The Hound of the Baskervilles (1939)

Sherlock Holmes: Basil Rathbone
John Watson: Nigel Bruce
Year: 1939
Case: The Hound of the Baskervilles


The 1939 version of The Hound of the Baskervilles is the first film to feature Basil Rathbone as Sherlock Holmes and Nigel Bruce as Dr. Watson.  Although I can not claim to be a fan of the latter Universal Rathbone/Bruce films, I was quite surprised and impressed by this version of Hound.

We shall begin, then, by examining some of the more pleasant aspects of the film.


Undoubtedly, one of the first things the viewer will notice is the atmosphere.  While obviously shot on a sound stage, the set’s design is quite striking, and instantly transports us back to Victoria London.  In keeping with the era, we are shown gas lit streets and swirling yellow fog; both made more sinister by the black and white of the film.  The atmosphere only improves as we leave London, and head out into the eerie, Gothic atmosphere of Dartmouth.  Indeed, the attention to detail which went into recreating the era of the story is what makes this version of Hound one of the truly terrifying renditions I have seen.

Basil Rathbone, as Sherlock Holmes

Rathbone, as I have mentioned before, makes for a brilliant Holmes.  His commanding presence on stage, combined with his Holmesian mannerisms, leaves little doubt in the viewers mind that we are indeed watching Holmes on screen.  While Rathbone’s talents as an actor are obvious, we often forget that we are watching the actor.  Indeed, Rathbone becomes Holmes, and would remain Holmes for countless generations.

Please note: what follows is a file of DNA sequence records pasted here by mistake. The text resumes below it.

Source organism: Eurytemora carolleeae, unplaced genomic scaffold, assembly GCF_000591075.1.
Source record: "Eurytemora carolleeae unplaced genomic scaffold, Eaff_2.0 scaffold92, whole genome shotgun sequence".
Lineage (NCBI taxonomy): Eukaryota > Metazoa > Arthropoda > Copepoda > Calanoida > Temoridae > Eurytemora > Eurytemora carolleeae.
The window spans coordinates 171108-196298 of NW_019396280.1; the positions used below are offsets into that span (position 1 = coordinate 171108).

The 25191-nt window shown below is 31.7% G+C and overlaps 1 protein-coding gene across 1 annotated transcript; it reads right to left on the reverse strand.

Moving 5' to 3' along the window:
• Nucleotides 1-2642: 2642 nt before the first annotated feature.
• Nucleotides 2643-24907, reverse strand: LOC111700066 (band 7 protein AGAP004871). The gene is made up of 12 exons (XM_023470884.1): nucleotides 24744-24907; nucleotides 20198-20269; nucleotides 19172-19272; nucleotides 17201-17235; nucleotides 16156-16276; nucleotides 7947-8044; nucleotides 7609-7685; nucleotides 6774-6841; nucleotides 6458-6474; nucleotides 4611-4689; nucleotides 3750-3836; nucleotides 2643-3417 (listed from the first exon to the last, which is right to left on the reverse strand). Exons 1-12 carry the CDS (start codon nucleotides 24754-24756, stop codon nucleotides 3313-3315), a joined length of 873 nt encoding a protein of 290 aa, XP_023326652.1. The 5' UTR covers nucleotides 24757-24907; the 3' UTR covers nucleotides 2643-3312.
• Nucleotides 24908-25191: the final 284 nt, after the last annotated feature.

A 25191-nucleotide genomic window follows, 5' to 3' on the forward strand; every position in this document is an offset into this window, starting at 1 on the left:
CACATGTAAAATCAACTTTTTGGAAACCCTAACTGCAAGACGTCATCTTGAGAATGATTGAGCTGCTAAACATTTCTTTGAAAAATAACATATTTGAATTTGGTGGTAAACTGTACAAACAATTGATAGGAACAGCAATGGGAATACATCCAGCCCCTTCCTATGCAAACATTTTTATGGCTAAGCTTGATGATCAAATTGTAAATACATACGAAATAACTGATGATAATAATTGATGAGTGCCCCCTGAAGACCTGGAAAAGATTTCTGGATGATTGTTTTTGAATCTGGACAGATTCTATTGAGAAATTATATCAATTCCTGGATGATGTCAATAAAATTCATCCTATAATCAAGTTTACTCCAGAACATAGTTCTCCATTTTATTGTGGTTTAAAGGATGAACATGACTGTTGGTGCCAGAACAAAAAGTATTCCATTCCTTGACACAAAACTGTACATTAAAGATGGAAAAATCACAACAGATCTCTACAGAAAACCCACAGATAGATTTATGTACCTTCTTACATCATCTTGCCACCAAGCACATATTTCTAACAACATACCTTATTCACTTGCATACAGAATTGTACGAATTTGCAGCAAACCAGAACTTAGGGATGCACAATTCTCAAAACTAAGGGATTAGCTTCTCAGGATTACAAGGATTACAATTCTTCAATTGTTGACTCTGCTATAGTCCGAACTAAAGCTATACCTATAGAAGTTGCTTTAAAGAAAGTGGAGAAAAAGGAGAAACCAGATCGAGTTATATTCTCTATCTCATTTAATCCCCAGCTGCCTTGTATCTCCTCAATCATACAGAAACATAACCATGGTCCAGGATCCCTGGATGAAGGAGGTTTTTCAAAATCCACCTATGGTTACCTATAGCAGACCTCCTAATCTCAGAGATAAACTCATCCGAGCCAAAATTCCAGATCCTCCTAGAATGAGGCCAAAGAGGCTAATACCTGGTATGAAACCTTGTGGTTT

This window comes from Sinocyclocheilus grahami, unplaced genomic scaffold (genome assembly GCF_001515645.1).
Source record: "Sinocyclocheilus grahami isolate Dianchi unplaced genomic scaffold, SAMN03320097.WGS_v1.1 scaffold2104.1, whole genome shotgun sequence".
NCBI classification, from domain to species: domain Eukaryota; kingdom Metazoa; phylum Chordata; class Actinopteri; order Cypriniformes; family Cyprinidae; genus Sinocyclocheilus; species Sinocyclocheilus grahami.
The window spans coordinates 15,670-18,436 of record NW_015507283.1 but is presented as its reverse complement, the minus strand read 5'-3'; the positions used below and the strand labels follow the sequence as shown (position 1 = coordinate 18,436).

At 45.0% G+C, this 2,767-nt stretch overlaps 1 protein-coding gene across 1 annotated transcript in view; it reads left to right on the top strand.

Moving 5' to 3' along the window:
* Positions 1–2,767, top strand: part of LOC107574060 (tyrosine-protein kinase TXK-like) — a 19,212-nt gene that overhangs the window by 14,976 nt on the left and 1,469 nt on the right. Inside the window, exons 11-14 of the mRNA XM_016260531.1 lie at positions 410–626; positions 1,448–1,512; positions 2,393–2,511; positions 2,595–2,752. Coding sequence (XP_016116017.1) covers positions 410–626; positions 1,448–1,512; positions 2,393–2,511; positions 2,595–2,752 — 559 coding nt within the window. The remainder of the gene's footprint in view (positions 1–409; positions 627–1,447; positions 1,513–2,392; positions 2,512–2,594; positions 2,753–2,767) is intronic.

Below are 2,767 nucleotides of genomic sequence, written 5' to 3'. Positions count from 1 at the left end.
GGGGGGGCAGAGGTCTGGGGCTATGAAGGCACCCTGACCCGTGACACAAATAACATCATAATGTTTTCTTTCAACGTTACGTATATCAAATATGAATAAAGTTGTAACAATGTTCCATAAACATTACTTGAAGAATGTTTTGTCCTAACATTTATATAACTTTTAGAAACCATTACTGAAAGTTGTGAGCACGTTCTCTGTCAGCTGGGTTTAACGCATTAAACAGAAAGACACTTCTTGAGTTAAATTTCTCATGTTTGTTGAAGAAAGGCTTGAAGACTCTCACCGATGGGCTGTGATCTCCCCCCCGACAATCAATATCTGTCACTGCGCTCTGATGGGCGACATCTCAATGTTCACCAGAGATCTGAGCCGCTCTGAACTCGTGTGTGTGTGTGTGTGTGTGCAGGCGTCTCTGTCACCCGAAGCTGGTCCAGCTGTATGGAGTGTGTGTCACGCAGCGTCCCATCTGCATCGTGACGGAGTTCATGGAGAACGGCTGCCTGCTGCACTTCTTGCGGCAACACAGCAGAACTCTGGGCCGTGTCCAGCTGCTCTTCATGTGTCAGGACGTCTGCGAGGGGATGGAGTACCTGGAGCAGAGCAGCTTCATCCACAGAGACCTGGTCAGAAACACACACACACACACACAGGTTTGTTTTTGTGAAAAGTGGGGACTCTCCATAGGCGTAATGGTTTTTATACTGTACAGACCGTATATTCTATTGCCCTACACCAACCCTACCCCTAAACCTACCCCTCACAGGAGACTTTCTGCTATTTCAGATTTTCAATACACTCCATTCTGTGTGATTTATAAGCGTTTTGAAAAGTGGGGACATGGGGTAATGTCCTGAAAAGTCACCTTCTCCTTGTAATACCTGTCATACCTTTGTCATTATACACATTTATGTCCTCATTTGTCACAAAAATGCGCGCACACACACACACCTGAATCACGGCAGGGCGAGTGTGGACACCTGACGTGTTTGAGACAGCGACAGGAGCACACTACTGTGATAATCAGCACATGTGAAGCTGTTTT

Nigel Bruce, as Dr. Watson

While I do have several complaints regarding Bruce’s portrayal of Watson, I was so relieved to find that Watson was not the bumbling fool I was expecting that I found myself overlooking these complaints in favour of enjoying Bruce’s portrayal.

I must confess; I am a fan of Watson first and foremost, and so, to see Watson as a useful, intelligent companion was quite enjoyable.  My enjoyment was further increased by my surprise, for in the latter Universal Rathbone/Bruce films, Watson is reduced to comedic relief, and this has always frustrated and saddened me.  It was nice to know that in their original films, Watson’s role remained true to Canon.

I mentioned several complaints, and I do feel it warranted to mention those here.  First, I had some difficulty reconciling Bruce’s appearance in relation to Watson’s appearance.  Bruce is slightly more bulky than I would imagine Watson to be, and while I can understand the producers’ desires to prevent Watson from overshadowing Holmes, one can not help but wonder: was this the Watson so well known for his attraction of women?  I hardly think so.

I also noticed that, in place of the stupidity that would later define Bruce’s role as Watson, this Watson was quite hostile.  He seemed in a constant state of anger, complete with much yelling and bitterness.  Again, this deviated from the Watson I remember, and so, it was slightly jarring at times.

Still, both of these things can be forgive, as it was entirely too refreshing to see Watson as a capable helpmate.

The Hound